How do you like “Father’s Day”? Did it reach into your heart, give you the feels, and make you a devout fangirl? Or did it confuse you to have all these strange emotions in your Doctor Who? If the latter, has that changed? Let us know in the comments!


Also covered:

Bonus link:

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Verity Extra! – Build-Your-Own Who

In which I determine that Doctor Who requires additional wet Colin Firth. Because reasons.


VerityExtraPitchIt’s a fantasy-casting Verity! Extra! Join Deb, Katrina, and Lynne as they let their imaginations run wild and try to pitch fantastical (or actually, historical) ideas for future Doctor Who episodes, complete with mismatched Doctors and companions, historical figures, guest cast members, and a healthy dose of wet Colin Firth.

This Extra! is lovingly dedicated to the Time Scoop Podcast, in which panelists compete in a fantasy draft choosing a Doctor, a companion, a monster or villain, a writer, and two wild card elements that best exemplify what they love about Who.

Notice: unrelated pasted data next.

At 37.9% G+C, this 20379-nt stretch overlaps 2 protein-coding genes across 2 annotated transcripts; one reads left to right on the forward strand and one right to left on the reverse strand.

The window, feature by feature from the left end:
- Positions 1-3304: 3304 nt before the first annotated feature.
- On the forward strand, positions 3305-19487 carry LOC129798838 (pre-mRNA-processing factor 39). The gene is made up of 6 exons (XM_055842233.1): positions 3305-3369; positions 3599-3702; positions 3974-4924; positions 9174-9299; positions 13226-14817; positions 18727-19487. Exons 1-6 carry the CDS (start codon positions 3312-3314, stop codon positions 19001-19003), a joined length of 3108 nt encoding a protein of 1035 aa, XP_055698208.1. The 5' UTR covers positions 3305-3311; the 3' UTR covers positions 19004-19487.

What would you like to see in a future DW ep? Let us know in the comments!


Download or listen now (runtime 38:39)  

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In Which I Have An Article on The Mary Sue

I wrote a thing over on The Mary Sue about inclusive SF/F, the Uncanny Magazine Kickstarter and accidentally sparking a culture war.

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Book Review: The Fifth Season by N.K. Jemisin

Cover of The Fifth Season by N.K. Jemisin

{cross posted and slightly expanded from my goodreads review}

This book.